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Large-Scale Analysis of Global Gridded Precipitation and Temperature Datasets for Climate Change Impact Studies

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  • 1 Hydrology, Climate and Climate Change Laboratory, École de Technologie Supérieure, Montreal, Quebec, Canada
  • | 2 Department of Civil Engineering, Military Technical College, Cairo, Egypt
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Abstract

Currently, there are a large number of diverse climate datasets in existence, which differ, sometimes greatly, in terms of their data sources, quality control schemes, estimation procedures, and spatial and temporal resolutions. Choosing an appropriate dataset for a given application is therefore not a simple task. This study compares nine global/near-global precipitation datasets and three global temperature datasets over 3138 North American catchments. The chosen datasets all meet the minimum requirement of having at least 30 years of available data, so they could all potentially be used as reference datasets for climate change impact studies. The precipitation datasets include two gauged-only products (GPCC and CPC-Unified), two satellite products corrected using ground-based observations (CHIRPS V2.0 and PERSIANN-CDR V1R1), four reanalysis products (NCEP CFSR, JRA55, ERA-Interim, and ERA5), and one merged product (MSWEP V1.2). The temperature datasets include one gauge-based (CPC-Unified) and two reanalysis (ERA-Interim and ERA5) products. High-resolution gauge-based gridded precipitation and temperature datasets were combined as the reference dataset for this intercomparison study. To assess dataset performance, all combinations were used as inputs to a lumped hydrological model. The results showed that all temperature datasets performed similarly, albeit with the CPC performance being systematically inferior to that of the other three. Significant differences in performance were, however, observed between the precipitation datasets. The MSWEP dataset performed best, followed by the gauge-based, reanalysis, and satellite datasets categories. Results also showed that gauge-based datasets should be preferred in regions with good weather network density, but CHIRPS and ERA5 would be good alternatives in data-sparse regions.

© 2020 American Meteorological Society. For information regarding reuse of this content and general copyright information, consult the AMS Copyright Policy (www.ametsoc.org/PUBSReuseLicenses).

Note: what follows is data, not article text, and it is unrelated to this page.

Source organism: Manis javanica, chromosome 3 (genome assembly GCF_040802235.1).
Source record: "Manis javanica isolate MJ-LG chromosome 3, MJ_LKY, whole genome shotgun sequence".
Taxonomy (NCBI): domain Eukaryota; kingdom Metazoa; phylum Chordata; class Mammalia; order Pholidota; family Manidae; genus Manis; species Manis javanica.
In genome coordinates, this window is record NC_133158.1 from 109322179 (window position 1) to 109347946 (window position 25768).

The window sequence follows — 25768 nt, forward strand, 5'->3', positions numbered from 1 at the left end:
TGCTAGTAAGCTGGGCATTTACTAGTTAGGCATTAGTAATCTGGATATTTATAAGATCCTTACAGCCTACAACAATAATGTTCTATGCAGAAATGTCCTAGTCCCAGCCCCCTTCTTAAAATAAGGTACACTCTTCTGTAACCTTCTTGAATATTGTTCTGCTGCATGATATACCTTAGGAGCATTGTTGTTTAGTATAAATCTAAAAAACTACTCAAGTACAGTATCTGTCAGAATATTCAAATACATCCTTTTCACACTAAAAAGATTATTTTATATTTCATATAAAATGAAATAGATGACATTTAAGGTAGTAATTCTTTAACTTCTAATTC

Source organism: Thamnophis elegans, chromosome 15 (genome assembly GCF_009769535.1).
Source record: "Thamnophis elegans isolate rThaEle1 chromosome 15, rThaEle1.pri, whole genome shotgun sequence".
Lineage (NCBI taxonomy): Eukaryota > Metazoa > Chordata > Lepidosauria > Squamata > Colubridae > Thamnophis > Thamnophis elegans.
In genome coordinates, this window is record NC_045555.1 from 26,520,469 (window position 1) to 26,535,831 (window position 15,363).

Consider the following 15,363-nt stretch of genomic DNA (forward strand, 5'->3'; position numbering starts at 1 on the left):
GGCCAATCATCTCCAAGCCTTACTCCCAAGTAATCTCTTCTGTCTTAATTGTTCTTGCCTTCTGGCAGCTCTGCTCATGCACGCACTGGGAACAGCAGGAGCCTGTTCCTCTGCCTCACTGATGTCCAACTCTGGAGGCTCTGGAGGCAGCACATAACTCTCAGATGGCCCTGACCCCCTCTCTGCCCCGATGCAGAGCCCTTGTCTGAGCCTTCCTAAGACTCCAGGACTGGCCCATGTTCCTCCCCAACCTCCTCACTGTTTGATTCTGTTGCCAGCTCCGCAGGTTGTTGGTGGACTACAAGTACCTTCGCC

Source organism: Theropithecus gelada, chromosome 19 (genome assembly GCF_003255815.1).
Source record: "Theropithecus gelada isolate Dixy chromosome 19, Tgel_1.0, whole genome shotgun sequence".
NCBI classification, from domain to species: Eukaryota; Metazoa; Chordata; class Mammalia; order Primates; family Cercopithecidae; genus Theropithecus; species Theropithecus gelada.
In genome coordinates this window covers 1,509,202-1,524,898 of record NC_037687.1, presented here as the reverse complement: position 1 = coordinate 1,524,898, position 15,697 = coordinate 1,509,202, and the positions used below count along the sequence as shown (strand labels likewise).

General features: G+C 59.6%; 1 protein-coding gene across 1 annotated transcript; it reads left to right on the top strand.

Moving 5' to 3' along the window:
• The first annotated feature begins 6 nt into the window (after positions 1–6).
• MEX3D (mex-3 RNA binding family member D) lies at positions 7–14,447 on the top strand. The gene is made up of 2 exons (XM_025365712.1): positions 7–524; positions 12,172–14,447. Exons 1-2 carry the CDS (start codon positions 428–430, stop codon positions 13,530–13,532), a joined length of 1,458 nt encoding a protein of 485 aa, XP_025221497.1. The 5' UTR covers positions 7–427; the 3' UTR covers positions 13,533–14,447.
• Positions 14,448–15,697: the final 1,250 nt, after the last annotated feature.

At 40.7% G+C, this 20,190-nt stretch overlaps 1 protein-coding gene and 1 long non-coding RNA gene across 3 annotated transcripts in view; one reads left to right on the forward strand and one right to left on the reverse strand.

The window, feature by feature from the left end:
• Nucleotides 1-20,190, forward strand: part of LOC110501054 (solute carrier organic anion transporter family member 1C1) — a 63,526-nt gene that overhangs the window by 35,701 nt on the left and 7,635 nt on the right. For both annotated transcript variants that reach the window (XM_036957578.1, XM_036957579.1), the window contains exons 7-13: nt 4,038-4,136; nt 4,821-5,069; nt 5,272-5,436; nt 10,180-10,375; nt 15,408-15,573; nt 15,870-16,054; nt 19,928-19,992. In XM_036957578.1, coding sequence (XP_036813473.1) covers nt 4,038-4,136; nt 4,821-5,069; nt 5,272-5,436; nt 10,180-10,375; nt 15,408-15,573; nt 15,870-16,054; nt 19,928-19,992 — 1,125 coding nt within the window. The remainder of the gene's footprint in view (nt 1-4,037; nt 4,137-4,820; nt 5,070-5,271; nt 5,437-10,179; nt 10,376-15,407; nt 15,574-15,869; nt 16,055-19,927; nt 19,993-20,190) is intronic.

Corresponding author: Mostafa Tarek, mostafa-tarek-gamaleldin.ibrahim.1@ens.etsmtl.ca

Abstract

Currently, there are a large number of diverse climate datasets in existence, which differ, sometimes greatly, in terms of their data sources, quality control schemes, estimation procedures, and spatial and temporal resolutions. Choosing an appropriate dataset for a given application is therefore not a simple task. This study compares nine global/near-global precipitation datasets and three global temperature datasets over 3138 North American catchments. The chosen datasets all meet the minimum requirement of having at least 30 years of available data, so they could all potentially be used as reference datasets for climate change impact studies. The precipitation datasets include two gauged-only products (GPCC and CPC-Unified), two satellite products corrected using ground-based observations (CHIRPS V2.0 and PERSIANN-CDR V1R1), four reanalysis products (NCEP CFSR, JRA55, ERA-Interim, and ERA5), and one merged product (MSWEP V1.2). The temperature datasets include one gauge-based (CPC-Unified) and two reanalysis (ERA-Interim and ERA5) products. High-resolution gauge-based gridded precipitation and temperature datasets were combined as the reference dataset for this intercomparison study. To assess dataset performance, all combinations were used as inputs to a lumped hydrological model. The results showed that all temperature datasets performed similarly, albeit with the CPC performance being systematically inferior to that of the other three. Significant differences in performance were, however, observed between the precipitation datasets. The MSWEP dataset performed best, followed by the gauge-based, reanalysis, and satellite datasets categories. Results also showed that gauge-based datasets should be preferred in regions with good weather network density, but CHIRPS and ERA5 would be good alternatives in data-sparse regions.

© 2020 American Meteorological Society. For information regarding reuse of this content and general copyright information, consult the AMS Copyright Policy (www.ametsoc.org/PUBSReuseLicenses).

Corresponding author: Mostafa Tarek, mostafa-tarek-gamaleldin.ibrahim.1@ens.etsmtl.ca
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